3D Performance And Power Profiles, Demystified
Notebooks generally employ different power policies, depending on whether the power source is a wall wart or a battery. Many of these settings are not user-accessible, so, we run our benchmarks on battery power in order to maintain consistency.
The graphics subsystem's power profile is controlled independent of the Windows-based power controls. There are three options available on an Intel-based system: Maximum Battery Life, Balanced (the default), and Maximum Performance. AMD's platforms default to “Maximum Battery Life,” and they don't include a “Balanced” middle setting.
All of the benchmark results we just presented to you employ the Intel and AMD defaults. However, when you start testing across profiles, the results start changing in a way that bears examination. The Core i7-3720QM and -2820QM Maximum Battery Life profiles cut performance by almost 50%, but also help the processors consume between 40 and 50% less power. By virtue of advanced 22 nm lithography, HD Graphics 4000 is the more efficient design when you divide power use into frame rate, of course.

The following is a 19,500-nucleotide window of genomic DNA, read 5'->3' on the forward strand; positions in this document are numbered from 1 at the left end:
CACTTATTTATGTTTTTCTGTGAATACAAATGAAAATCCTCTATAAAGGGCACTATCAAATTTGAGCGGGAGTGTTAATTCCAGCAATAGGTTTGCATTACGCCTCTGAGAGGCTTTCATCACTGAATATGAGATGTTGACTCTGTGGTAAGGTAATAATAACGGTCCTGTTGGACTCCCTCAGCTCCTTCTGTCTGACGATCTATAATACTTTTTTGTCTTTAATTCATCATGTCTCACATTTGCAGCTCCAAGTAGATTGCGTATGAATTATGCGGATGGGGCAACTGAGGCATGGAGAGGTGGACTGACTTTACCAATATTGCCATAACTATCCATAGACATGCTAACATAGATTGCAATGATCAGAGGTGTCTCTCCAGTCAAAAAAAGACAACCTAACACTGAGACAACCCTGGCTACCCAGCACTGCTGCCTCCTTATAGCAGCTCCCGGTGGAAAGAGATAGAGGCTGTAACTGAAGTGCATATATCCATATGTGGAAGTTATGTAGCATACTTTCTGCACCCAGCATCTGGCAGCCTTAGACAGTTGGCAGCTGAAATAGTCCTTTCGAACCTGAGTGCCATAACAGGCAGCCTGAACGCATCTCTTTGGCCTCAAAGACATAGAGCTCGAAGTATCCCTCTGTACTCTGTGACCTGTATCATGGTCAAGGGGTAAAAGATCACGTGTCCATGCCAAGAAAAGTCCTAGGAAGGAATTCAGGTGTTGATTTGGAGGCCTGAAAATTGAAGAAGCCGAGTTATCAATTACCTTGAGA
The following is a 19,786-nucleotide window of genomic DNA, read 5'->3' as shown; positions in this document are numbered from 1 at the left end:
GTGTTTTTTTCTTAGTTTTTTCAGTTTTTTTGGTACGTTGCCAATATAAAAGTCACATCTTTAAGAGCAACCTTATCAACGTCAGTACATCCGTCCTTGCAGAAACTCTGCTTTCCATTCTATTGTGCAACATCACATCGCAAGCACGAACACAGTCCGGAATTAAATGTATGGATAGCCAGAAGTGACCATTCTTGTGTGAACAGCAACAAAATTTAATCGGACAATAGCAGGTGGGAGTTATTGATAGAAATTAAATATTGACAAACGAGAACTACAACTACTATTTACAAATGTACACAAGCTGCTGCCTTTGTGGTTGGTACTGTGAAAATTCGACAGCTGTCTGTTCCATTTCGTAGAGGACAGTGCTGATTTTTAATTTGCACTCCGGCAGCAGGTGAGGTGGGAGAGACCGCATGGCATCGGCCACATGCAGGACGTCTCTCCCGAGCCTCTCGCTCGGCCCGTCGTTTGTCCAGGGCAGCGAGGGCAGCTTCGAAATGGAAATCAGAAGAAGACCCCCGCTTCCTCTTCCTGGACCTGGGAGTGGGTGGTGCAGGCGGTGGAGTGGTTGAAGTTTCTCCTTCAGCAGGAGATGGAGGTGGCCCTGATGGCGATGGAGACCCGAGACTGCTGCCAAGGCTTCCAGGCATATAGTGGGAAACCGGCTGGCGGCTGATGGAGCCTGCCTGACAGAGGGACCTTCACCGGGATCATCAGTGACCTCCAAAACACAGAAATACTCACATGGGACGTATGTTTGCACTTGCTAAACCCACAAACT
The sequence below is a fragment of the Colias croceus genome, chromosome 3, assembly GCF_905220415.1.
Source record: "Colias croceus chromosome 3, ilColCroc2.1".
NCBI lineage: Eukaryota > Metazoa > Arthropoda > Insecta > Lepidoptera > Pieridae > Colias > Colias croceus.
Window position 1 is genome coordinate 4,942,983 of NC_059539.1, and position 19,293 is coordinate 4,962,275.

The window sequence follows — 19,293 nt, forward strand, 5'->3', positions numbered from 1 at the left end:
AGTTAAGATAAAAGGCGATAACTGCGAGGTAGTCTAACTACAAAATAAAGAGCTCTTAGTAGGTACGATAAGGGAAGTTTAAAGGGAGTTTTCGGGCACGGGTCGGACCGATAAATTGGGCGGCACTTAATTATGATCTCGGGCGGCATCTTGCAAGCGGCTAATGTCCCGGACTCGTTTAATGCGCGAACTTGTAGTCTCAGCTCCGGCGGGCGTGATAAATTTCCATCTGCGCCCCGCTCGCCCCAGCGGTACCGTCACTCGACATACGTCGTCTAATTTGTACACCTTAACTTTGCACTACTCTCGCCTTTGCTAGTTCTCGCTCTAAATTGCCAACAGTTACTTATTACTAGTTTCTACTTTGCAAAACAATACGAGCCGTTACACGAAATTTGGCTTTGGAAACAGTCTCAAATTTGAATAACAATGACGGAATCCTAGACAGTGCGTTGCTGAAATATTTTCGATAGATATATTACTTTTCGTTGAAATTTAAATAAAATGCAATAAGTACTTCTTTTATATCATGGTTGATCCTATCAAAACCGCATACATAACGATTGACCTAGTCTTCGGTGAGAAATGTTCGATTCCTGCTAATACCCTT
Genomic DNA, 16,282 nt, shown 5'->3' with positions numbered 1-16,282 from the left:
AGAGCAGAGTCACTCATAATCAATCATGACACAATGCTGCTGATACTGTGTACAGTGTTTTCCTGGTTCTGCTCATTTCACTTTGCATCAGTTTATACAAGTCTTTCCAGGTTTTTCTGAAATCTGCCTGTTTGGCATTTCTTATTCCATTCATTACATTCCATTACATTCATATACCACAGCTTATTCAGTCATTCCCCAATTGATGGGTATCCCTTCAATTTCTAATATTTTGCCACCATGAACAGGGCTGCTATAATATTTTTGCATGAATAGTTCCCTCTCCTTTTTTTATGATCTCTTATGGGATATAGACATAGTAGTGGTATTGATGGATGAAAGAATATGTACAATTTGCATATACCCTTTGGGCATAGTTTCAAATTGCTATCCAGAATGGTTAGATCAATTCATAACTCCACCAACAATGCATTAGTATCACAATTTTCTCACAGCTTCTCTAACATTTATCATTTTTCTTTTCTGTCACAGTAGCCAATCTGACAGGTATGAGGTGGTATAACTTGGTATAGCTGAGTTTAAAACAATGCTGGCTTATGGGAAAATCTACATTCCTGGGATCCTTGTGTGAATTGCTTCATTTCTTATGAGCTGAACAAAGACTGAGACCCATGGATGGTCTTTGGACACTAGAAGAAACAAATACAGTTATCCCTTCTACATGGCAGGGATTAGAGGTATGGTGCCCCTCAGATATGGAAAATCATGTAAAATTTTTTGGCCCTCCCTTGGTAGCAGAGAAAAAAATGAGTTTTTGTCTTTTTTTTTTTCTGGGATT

In comparison, Arrandale's lack of granular graphics control means you don't see any change in performance or power use when you alter the profiles.
Meanwhile, AMD's Radeon HD 6620G enjoys a 35% speed-up when we switch to Maximum Performance, simultaneously incurring a ~40% increase in power consumption.